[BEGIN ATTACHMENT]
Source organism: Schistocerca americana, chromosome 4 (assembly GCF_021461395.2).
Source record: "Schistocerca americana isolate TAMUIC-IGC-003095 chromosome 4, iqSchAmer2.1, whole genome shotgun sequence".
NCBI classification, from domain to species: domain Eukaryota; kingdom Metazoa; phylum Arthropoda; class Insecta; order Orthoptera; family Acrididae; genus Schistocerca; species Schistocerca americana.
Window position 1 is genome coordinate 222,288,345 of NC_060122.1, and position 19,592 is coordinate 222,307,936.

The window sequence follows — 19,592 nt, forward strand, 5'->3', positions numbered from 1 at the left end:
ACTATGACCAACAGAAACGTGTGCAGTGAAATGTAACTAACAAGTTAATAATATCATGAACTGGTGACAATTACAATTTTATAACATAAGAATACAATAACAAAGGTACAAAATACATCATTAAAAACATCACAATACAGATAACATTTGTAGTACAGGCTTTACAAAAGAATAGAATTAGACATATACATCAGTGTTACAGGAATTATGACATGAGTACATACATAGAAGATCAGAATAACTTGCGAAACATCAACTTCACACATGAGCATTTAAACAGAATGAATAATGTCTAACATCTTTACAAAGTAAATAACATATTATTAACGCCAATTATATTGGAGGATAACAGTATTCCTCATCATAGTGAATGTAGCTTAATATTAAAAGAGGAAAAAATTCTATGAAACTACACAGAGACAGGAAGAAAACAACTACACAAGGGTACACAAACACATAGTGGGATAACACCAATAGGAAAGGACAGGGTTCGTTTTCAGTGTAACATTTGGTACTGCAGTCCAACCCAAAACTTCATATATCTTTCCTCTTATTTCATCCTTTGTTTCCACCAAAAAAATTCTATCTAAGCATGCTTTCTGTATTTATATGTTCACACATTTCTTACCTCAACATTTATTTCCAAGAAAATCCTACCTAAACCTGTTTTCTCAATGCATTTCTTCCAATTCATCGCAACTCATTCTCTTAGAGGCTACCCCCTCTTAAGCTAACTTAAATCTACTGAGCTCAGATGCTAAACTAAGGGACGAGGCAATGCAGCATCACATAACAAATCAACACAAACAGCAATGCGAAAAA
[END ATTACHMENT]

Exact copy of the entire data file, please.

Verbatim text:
Source organism: Schistocerca americana, chromosome 4 (assembly GCF_021461395.2).
Source record: "Schistocerca americana isolate TAMUIC-IGC-003095 chromosome 4, iqSchAmer2.1, whole genome shotgun sequence".
NCBI classification, from domain to species: domain Eukaryota; kingdom Metazoa; phylum Arthropoda; class Insecta; order Orthoptera; family Acrididae; genus Schistocerca; species Schistocerca americana.
Window position 1 is genome coordinate 222,288,345 of NC_060122.1, and position 19,592 is coordinate 222,307,936.

The window sequence follows — 19,592 nt, forward strand, 5'->3', positions numbered from 1 at the left end:
ACTATGACCAACAGAAACGTGTGCAGTGAAATGTAACTAACAAGTTAATAATATCATGAACTGGTGACAATTACAATTTTATAACATAAGAATACAATAACAAAGGTACAAAATACATCATTAAAAACATCACAATACAGATAACATTTGTAGTACAGGCTTTACAAAAGAATAGAATTAGACATATACATCAGTGTTACAGGAATTATGACATGAGTACATACATAGAAGATCAGAATAACTTGCGAAACATCAACTTCACACATGAGCATTTAAACAGAATGAATAATGTCTAACATCTTTACAAAGTAAATAACATATTATTAACGCCAATTATATTGGAGGATAACAGTATTCCTCATCATAGTGAATGTAGCTTAATATTAAAAGAGGAAAAAATTCTATGAAACTACACAGAGACAGGAAGAAAACAACTACACAAGGGTACACAAACACATAGTGGGATAACACCAATAGGAAAGGACAGGGTTCGTTTTCAGTGTAACATTTGGTACTGCAGTCCAACCCAAAACTTCATATATCTTTCCTCTTATTTCATCCTTTGTTTCCACCAAAAAAATTCTATCTAAGCATGCTTTCTGTATTTATATGTTCACACATTTCTTACCTCAACATTTATTTCCAAGAAAATCCTACCTAAACCTGTTTTCTCAATGCATTTCTTCCAATTCATCGCAACTCATTCTCTTAGAGGCTACCCCCTCTTAAGCTAACTTAAATCTACTGAGCTCAGATGCTAAACTAAGGGACGAGGCAATGCAGCATCACATAACAAATCAACACAAACAGCAATGCGAAAAA